3 Questions to Ask When When Designing an Employed Physician Compensation Plan

Physician employment is becoming more and more prevalent as hospitals look to integrate and align with physicians. C.J. Bolster, national director of the healthcare practice at Hay Group, discusses three questions every hospital leader should ask when designing a physician employment and compensation plan.

1. How do you want to structure your hospital-physician relationship? Determining how to structure your hospital-physician relationship is the first — and probably most important — step in determining how physicians will be employed. "I think the biggest trend in physician compensation is being extremely mindful of where you're going to go strategically, how you're going to position the group and the organization's organizing structure," Mr. Bolster says.

He says hospitals have several options for how to employ and compensate physicians. Some health systems might choose to manage the physician group as a separate division in the same way as a hospital. "You might manage [the physician groups and hospitals] as a portfolio of companies that has to stand on their own economically," he says. "There's a lot of people who think like that."

He says other hospitals may approach physician employment as integrated, coordinated care organized around a service line such as cardiology. An integrated multi-specialty group practice might place the patients at the center of the model and let the physicians work around the patients rather than based on a particular service line. "There are a lot of nuances to those different types of models," he says.

2. How will reimbursement structures change over the next several years? If your hospital is redesigning your physician compensation structure, you have to be mindful of how reimbursement will change in the coming years, Mr. Bolster says. Most physicians are currently compensated based on fee-for-service and RVU productivity measures, but those traditional structures may change with the advent of health reform. "You have to be very sensitive to changes in your reimbursement patterns," he says. "Quality is going to lead because of pay-for performance. I've got a lot of clients that are still productivity-based, and they're quite concerned that [productivity-based] compensation is reinforcing a set of behaviors that may not be the best."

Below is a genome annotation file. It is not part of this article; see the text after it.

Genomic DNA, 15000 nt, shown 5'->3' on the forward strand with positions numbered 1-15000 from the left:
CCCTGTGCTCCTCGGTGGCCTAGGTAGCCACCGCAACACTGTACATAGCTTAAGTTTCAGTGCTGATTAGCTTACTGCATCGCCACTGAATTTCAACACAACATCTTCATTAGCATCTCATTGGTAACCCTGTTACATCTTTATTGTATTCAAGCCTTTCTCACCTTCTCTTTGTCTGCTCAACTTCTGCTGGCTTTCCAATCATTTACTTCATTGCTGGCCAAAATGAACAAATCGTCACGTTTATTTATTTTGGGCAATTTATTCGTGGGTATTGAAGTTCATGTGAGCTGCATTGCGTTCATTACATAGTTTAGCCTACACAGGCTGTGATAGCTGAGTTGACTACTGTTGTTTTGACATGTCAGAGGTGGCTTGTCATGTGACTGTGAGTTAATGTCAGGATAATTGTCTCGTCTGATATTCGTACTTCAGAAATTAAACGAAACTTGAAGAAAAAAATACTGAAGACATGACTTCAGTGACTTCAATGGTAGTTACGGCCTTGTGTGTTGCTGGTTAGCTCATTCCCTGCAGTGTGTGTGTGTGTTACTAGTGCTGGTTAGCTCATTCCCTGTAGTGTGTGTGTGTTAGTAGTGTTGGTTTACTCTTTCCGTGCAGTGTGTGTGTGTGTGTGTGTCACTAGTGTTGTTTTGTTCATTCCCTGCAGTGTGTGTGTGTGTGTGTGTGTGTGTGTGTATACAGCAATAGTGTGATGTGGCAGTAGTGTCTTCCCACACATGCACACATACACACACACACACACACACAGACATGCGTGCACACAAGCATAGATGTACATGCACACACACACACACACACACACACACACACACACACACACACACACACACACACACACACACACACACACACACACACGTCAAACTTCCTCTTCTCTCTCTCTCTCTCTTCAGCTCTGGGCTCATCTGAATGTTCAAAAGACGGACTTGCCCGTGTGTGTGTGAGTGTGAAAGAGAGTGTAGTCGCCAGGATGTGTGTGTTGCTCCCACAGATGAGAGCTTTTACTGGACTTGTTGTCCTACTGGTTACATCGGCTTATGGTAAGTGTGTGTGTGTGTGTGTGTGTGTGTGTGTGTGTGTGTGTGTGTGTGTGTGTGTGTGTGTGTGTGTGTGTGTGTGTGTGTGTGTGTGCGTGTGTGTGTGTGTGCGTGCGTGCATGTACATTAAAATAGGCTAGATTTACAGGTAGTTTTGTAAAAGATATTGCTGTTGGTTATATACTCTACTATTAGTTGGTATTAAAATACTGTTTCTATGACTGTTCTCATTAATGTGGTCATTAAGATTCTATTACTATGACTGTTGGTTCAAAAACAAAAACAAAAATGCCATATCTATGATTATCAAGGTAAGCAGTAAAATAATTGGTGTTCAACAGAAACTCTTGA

He says because reimbursement will likely not change overnight, hospitals must be flexible about incorporating quality and outcomes measures into existing compensation models. Over the next five years, he expects to see many hospitals adopt a blended approach to physician compensation, using both RVUs and quality outcomes as incentive in addition to base salary.

3. What kind of culture do you want to create? According to Mr. Bolster, integrated systems such as Geisinger Health System have made culture the central piece of their physician employment models. "If you're a hospital-based system and you want to have a big employed group practice, you are changing the nature of the enterprise to look and feel more like a professional service firm," he says. "In a professional service firm, people expect to be involved to a higher degree. It's not as divisionally and organizationally boxed."

He says physician employment can mean physicians have a large impact on the hospital's operations, through medical directorship positions, committee involvement and board seats as well as clinical practice. "You want to try to be as intentional about this as possible," he says. "[Physician involvement] will happen, and the more you can be intentional, the more you can affect the kind of culture that is created."

He says this can mean providing opportunities for emerging leaders who happen to be clinician physicians. Don't just wait for those leaders to look around for opportunities. Approach them in the initial employment planning stages and involve them in building compensation plans.

Learn more about Hay Group.

Read more on compensation practices:

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